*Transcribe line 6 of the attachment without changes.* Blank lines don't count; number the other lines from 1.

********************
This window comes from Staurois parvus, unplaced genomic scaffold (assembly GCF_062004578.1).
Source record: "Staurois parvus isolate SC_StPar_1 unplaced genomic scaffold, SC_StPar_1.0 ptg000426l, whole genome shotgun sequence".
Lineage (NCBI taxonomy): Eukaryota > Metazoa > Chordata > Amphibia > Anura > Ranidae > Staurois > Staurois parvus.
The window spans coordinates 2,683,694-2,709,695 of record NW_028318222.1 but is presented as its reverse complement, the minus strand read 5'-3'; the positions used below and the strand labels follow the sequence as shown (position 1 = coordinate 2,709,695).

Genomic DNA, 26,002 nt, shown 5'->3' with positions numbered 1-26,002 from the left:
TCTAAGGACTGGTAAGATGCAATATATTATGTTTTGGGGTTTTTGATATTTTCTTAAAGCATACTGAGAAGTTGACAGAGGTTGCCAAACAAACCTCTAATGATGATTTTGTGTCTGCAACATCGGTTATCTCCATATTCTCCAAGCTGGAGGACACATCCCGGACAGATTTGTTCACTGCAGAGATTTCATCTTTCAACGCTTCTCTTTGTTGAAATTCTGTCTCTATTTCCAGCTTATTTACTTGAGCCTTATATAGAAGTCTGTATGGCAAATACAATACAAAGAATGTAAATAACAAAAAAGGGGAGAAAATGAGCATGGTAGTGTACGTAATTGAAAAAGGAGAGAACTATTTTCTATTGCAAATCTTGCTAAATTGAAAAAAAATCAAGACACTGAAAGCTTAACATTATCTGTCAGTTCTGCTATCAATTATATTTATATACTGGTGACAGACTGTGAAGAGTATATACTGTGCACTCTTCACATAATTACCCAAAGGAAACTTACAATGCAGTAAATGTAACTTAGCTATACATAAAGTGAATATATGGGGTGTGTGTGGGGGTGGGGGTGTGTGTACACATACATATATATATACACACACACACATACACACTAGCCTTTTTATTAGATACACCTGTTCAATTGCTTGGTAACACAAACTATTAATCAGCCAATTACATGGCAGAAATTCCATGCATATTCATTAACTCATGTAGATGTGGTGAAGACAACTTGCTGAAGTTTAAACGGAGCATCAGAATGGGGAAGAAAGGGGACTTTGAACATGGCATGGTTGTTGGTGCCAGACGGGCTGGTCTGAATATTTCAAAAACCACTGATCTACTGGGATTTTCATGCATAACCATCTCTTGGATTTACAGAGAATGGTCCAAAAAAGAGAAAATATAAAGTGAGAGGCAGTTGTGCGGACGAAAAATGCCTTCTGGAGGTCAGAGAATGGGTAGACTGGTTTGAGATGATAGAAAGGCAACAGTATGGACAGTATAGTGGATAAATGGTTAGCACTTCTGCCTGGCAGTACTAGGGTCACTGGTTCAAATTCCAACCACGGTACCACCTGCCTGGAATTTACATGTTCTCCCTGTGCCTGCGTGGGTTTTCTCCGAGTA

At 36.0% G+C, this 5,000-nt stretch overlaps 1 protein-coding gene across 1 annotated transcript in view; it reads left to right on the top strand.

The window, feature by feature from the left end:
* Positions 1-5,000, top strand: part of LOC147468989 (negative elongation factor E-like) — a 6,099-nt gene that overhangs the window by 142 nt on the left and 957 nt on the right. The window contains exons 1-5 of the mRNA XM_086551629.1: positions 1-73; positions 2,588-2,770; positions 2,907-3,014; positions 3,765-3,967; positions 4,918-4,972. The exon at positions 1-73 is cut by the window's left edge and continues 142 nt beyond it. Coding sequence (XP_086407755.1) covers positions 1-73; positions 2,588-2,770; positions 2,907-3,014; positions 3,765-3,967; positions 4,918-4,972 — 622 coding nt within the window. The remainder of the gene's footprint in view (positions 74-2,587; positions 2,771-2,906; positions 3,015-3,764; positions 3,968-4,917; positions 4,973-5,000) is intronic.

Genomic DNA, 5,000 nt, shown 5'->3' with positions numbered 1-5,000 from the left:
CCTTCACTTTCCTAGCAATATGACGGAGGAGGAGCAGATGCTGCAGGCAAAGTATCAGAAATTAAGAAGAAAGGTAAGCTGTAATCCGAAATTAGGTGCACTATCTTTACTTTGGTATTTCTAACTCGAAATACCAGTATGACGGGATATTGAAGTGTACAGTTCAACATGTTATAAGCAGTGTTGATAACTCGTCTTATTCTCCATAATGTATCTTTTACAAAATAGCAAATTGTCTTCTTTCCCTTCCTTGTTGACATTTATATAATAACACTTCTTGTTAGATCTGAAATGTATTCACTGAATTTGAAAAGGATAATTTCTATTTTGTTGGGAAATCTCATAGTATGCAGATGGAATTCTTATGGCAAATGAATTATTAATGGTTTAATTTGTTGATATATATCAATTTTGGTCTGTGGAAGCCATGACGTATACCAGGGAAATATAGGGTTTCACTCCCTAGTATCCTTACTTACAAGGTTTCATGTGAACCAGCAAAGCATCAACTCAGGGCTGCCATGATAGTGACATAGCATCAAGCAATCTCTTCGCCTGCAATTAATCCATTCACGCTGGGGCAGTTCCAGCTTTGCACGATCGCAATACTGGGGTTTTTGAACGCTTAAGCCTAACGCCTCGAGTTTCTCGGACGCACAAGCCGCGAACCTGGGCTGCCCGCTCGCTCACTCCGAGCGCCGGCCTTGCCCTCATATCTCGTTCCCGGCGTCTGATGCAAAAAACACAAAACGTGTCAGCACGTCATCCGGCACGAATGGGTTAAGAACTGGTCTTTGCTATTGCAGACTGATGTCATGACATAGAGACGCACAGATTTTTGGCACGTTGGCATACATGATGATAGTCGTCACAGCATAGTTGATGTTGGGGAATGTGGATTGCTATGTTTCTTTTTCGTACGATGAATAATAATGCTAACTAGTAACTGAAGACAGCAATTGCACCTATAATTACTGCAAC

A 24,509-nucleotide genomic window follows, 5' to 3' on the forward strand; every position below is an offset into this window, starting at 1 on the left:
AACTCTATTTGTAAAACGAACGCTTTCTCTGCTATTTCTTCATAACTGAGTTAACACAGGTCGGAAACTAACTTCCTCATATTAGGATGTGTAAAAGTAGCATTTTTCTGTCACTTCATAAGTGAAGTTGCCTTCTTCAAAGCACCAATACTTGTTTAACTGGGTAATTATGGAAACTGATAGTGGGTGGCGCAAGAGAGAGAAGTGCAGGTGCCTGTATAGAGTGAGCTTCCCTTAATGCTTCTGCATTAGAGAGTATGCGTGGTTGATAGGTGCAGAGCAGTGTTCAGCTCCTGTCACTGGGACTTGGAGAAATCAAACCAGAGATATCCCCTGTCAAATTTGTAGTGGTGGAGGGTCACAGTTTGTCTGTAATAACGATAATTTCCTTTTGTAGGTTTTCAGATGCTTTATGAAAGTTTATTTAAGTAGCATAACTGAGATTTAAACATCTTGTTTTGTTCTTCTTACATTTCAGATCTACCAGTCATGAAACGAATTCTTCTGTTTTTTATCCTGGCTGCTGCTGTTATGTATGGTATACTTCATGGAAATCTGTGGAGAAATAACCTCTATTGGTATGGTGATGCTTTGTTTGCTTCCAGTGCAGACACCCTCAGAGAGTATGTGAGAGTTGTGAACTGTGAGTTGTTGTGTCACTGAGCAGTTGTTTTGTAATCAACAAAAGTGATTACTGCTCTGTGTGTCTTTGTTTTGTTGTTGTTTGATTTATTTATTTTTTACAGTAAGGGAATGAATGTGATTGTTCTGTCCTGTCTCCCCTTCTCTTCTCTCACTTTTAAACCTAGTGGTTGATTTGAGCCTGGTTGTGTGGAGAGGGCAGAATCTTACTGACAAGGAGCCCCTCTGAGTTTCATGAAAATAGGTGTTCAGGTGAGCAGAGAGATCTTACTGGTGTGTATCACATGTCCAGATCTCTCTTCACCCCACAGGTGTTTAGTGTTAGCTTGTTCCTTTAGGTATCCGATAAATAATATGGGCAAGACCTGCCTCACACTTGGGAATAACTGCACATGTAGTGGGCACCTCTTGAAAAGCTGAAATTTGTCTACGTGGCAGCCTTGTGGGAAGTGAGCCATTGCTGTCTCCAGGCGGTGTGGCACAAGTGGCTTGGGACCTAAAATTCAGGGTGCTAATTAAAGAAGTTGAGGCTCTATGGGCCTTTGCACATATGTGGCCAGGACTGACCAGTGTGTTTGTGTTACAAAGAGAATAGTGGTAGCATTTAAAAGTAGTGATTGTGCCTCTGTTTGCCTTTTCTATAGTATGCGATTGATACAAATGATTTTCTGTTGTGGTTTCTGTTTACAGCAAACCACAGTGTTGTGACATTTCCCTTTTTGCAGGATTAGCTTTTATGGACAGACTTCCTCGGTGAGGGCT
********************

TCTAAGGACTGGTAAGATGCAATATATTATGTTTTGGGGTTTTTGATATTTTCTTAAAGCATACTGAGAAGTTGACAGAGGTTGCCAAACAAACCTCTAATGATGATTTTGTGTCTGCAACATCGGTTATCTCCATATTCTCCAAGCTGGAGGACACATCCCGGACAGATTTGTTCACTGCAGAGATTTCATCTTTCAACGCTTCTCTTTGTTGAAATTCTGTCTCTATTTCCAGCTTATTTACTTGAGCCTTATATAGAAGTCTGTATGGCAAATACAATACAAAGAATGTAAATAACAAAAAAGGGGAGAAAATGAGCATGGTAGTGTACGTAATTGAAAAAGGAGAGAACTATTTTCTATTGCAAATCTTGCTAAATTGAAAAAAAATCAAGACACTGAAAGCTTAACATTATCTGTCAGTTCTGCTATCAATTATATTTATATACTGGTGACAGACTGTGAAGAGTATATACTGTGCACTCTTCACATAATTACCCAAAGGAAACTTACAATGCAGTAAATGTAACTTAGCTATACATAAAGTGAATATATGGGGTGTGTGTGGGGGTGGGGGTGTGTGTACACATACATATATATATACACACACACACATACACACTAGCCTTTTTATTAGATACACCTGTTCAATTGCTTGGTAACACAAACTATTAATCAGCCAATTACATGGCAGAAATTCCATGCATATTCATTAACTCATGTAGATGTGGTGAAGACAACTTGCTGAAGTTTAAACGGAGCATCAGAATGGGGAAGAAAGGGGACTTTGAACATGGCATGGTTGTTGGTGCCAGACGGGCTGGTCTGAATATTTCAAAAACCACTGATCTACTGGGATTTTCATGCATAACCATCTCTTGGATTTACAGAGAATGGTCCAAAAAAGAGAAAATATAAAGTGAGAGGCAGTTGTGCGGACGAAAAATGCCTTCTGGAGGTCAGAGAATGGGTAGACTGGTTTGAGATGATAGAAAGGCAACAGTATGGACAGTATAGTGGATAAATGGTTAGCACTTCTGCCTGGCAGTACTAGGGTCACTGGTTCAAATTCCAACCACGGTACCACCTGCCTGGAATTTACATGTTCTCCCTGTGCCTGCGTGGGTTTTCTCCGAGTA